As the cyst grows in size, it takes up space within the maxillary sinus. This can lead to pressure on surrounding structures like the trigeminal nerve, which provides sensation to the face, or other sensitive areas like the lining of the sinus. The constant pressure on these pain-sensing structures can result in headache pain.

Sinus Obstruction

Maxillary retention cysts that obstruct the natural ostium or opening of the maxillary sinus can prevent mucus drainage and lead to a buildup of fluid in the sinus cavity. This fluid accumulation increases intra-sinus pressure which is also thought to trigger headache pain through pressure on local nerve endings.


On rare occasions, a maxillary retention cyst can become infected. This is called a mucopyocele. The pus and inflammation associated with a mucopyocele puts additional pressure on surrounding structures. It can also spread infection to other areas. Both of these effects may generate headaches.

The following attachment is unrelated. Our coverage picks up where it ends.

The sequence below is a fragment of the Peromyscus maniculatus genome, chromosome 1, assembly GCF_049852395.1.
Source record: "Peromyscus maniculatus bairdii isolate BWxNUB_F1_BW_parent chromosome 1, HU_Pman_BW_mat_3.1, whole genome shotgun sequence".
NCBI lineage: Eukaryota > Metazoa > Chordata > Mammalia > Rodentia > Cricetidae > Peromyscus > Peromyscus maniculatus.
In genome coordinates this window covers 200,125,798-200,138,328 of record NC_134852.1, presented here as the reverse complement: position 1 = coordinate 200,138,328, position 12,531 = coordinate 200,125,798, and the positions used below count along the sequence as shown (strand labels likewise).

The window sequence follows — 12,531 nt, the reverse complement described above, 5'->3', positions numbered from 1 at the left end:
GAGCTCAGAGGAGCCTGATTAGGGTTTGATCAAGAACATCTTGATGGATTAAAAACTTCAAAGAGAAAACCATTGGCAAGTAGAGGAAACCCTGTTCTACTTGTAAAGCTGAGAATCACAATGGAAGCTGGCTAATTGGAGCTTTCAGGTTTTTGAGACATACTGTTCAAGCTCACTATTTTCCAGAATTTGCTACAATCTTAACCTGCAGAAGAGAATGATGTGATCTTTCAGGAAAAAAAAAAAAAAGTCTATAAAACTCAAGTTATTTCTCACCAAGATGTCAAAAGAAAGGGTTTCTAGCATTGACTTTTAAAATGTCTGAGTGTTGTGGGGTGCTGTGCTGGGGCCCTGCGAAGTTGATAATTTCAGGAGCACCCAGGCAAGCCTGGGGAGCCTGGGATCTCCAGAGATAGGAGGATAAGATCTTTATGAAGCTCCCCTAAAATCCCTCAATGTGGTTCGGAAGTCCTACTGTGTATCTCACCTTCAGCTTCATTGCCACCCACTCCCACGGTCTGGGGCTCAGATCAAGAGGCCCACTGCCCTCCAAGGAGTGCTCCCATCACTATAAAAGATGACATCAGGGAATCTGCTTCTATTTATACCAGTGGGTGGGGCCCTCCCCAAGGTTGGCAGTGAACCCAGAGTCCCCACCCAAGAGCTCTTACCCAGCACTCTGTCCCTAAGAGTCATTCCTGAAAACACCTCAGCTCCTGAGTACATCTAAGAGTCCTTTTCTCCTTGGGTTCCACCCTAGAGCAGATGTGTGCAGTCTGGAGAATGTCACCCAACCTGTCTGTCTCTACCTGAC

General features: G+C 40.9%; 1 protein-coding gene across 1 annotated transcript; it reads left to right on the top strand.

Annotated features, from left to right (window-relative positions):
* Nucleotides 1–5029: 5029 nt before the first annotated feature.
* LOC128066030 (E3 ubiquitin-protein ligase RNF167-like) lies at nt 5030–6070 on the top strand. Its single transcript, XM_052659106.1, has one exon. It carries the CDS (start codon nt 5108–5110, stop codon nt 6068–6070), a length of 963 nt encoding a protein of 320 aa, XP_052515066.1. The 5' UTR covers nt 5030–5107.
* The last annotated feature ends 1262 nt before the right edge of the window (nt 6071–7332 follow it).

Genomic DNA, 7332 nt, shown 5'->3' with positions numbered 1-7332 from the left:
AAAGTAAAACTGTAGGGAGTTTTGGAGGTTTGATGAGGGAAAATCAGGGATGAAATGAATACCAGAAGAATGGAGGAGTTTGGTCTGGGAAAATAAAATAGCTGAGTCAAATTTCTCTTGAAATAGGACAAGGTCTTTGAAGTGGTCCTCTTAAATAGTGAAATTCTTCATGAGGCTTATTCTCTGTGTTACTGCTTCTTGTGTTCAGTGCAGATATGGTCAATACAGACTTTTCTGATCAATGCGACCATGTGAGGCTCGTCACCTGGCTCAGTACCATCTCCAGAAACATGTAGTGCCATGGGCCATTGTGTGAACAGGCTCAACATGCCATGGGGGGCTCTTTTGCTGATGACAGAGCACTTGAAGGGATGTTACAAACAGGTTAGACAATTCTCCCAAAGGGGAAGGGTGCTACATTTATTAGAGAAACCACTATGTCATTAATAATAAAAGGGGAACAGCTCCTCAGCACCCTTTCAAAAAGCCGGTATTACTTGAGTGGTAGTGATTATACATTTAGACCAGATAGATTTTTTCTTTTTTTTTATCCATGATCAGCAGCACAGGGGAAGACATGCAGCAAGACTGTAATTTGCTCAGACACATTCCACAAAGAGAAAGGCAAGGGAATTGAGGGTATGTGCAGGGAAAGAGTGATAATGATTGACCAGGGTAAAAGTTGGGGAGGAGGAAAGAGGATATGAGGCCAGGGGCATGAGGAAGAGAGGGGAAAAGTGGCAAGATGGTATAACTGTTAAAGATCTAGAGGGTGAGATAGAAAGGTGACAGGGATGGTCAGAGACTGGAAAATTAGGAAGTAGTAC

Specific Headache Patterns Linked to Maxillary Cysts

Based on reports in medical literature, there are some typical headache patterns and characteristics associated with problematic maxillary retention cysts:

  • Location – Headaches are often reported as unilateral (one-sided), localized to the same side as the cystic maxillary sinus. However, bilateral or diffuse headaches can also occur if both sinuses are affected.
  • Quality – Dull, pressure-like pain or sensations of fullness in the facial region are commonly described. Sharp, throbbing pain may occur with larger cysts exerting more pressure.
  • Onset – Gradual onset of headache symptoms is typical, as cysts enlarge slowly over time.